Saturday, March 28, 2009

Joy! Part deux

(please note, in an attempt to save time I've linked photos directly from my smugmug account. Unfortunately, this has caused some undesired cropping. To see the full image below, please click on each photo. Thanks!)

Today I joined Rotarians and Rotaractors from throughout the greater Nairobi area for the annual 'Rally for the Disabled.' I didn't know much about the event beforehand, and much like my visit to Red Rose it turned out to be a ball full of joy at the end of a busy week. Every year a different Rotary club takes charge of this large-scale event, and schools that cater to those with physical or mental handicaps are invited to enjoy music, performances, face painting and food at the Nairobi fair grounds.

My host club of Hurlingham was in charge of food, and my fellow Rotary scholar, Jinna Yun, and I had our hands full working with Rotaractors to distribute over a 1000 lunches. Jinna had been working on this for two days, and I'm not sure she ever even got a chance to get out and meet the kids she was so busy counting and distributing boxes. I was luckier to rotate between working with Jinna and delivering food to the various groups, which was a lot of fun and very humbling.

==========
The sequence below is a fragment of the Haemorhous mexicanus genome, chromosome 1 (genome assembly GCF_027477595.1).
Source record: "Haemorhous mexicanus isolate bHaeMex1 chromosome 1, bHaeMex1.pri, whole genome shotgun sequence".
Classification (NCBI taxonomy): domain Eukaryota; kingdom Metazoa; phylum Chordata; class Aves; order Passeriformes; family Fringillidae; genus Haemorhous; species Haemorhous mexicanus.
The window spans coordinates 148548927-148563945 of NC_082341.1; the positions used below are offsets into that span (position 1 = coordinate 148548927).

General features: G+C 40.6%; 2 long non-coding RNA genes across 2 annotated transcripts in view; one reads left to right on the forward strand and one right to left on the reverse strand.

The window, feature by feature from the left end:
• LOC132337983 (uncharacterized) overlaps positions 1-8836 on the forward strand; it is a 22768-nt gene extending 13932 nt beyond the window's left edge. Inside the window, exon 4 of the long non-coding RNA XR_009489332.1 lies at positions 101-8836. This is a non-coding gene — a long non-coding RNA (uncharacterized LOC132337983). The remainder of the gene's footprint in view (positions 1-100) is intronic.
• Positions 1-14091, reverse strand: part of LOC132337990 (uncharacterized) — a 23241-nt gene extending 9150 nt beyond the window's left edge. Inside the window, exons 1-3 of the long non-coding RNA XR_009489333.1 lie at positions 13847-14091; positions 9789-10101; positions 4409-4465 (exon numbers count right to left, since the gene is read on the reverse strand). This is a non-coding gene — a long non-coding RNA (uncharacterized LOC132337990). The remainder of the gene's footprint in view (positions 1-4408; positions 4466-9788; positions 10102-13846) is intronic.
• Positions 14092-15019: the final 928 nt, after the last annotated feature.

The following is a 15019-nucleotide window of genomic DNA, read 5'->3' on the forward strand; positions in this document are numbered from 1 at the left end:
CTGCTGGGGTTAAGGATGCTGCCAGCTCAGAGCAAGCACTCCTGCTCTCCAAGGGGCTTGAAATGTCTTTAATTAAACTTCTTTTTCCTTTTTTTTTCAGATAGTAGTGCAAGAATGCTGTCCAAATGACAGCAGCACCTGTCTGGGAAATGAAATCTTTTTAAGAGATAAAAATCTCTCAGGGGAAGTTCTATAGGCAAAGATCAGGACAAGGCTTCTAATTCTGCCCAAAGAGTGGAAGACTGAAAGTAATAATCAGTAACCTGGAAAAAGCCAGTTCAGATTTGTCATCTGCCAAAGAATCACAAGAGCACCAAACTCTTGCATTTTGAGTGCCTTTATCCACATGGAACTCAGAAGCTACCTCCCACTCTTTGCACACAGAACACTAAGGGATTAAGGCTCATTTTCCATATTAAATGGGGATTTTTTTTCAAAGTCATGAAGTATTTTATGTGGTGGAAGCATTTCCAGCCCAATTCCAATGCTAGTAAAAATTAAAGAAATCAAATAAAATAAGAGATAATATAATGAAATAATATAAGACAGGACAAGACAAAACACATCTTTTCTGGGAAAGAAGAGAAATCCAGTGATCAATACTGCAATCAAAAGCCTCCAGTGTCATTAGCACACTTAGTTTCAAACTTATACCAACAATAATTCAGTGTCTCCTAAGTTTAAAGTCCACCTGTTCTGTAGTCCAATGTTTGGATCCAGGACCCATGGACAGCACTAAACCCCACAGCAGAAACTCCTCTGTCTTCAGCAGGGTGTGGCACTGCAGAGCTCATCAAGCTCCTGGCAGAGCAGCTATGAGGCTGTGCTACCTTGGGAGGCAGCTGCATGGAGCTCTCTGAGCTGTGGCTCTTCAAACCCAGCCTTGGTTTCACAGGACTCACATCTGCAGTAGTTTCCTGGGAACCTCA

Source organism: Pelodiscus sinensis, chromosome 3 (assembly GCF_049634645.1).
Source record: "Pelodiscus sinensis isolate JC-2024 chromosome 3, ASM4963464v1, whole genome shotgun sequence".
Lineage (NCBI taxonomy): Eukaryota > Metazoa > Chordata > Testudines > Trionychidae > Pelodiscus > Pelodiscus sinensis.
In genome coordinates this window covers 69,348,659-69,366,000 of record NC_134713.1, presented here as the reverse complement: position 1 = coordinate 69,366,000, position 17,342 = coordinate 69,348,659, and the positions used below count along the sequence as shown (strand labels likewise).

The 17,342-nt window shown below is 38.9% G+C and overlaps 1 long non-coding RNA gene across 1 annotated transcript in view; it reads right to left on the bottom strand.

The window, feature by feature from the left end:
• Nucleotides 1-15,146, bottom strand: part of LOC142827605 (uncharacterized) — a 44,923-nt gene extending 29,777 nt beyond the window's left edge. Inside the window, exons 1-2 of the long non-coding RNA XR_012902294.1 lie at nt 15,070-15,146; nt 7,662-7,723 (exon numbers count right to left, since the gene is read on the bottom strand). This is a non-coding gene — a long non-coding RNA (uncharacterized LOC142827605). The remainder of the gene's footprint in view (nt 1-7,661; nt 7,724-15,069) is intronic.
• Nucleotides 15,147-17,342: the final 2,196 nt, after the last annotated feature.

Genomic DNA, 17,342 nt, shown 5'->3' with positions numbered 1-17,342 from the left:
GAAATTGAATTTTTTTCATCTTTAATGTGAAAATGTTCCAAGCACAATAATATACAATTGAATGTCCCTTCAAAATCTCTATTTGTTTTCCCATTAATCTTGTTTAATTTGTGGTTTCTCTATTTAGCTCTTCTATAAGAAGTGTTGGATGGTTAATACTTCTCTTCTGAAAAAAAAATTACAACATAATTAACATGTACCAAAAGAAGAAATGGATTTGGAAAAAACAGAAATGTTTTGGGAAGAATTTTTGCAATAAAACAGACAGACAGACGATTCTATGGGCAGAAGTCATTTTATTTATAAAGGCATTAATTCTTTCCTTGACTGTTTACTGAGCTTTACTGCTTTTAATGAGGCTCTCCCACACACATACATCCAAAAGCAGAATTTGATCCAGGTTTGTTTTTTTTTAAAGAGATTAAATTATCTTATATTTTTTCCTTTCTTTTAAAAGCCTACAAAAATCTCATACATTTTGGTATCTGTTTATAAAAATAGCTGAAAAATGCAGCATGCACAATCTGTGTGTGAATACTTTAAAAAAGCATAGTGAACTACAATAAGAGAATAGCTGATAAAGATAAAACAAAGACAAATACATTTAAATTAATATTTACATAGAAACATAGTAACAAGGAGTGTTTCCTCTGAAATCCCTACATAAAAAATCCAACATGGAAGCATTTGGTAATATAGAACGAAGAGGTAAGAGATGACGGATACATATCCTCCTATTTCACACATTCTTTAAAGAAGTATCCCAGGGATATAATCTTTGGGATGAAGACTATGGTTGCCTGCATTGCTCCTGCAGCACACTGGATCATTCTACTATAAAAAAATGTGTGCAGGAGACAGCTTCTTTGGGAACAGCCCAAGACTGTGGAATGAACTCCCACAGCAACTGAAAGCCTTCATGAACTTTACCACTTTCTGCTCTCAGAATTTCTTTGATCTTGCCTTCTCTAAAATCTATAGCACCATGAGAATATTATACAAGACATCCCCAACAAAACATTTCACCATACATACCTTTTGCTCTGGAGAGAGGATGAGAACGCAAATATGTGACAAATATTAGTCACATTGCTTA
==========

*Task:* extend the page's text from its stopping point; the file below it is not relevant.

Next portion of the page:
Though some schools work with one specific type of physical challenge (we had two large schools with over 100 children that worked with blind or deaf kids), many of the smaller schools teach children with all different sorts of impairments. I worry a bit that the stigma attached to certain physical characteristics has lumped children of normal intelligance in with children coping with actual mental disabilities, but for the most part the children seemed well adjusted and cared for in their school groups. What was wonderful and humbling to experience was the comraderie between classmates, especially between those in need of assistance and those who despite their own limitations were ready and willing to offer it.

The kids were spread out throughout the stadium, but all seemed to enjoy the entertainment . We rolled kids in wheel chairs across the dry earth and watched as they joined classmates and kindred spirits to get down to Kenya's favorite pop songs (and let me just say, it's absolutely true that Africans have more natural rhythm than just about anyone - even kids who could barely walk or sit still were dancing circles around me!).

There were some wonderful groups who performed, including a dance troup whose members had various physical challenges - from shriveled limbs to a lack of limbs all together (the guy standing in the photo above has only one leg) - which they managed to move gracefully while setting a powerful example that physical limitations need not hold anyone back from that which they desire to pursue.

The day ended with the Nairobi sky opening up to torrents of badly needed (though poorly timed) rain. A tent was finally assembled so the dancing could continue, and even in the cold I think the kids enjoyed the ice cream treats distributed at the end of the day.

More photos here.

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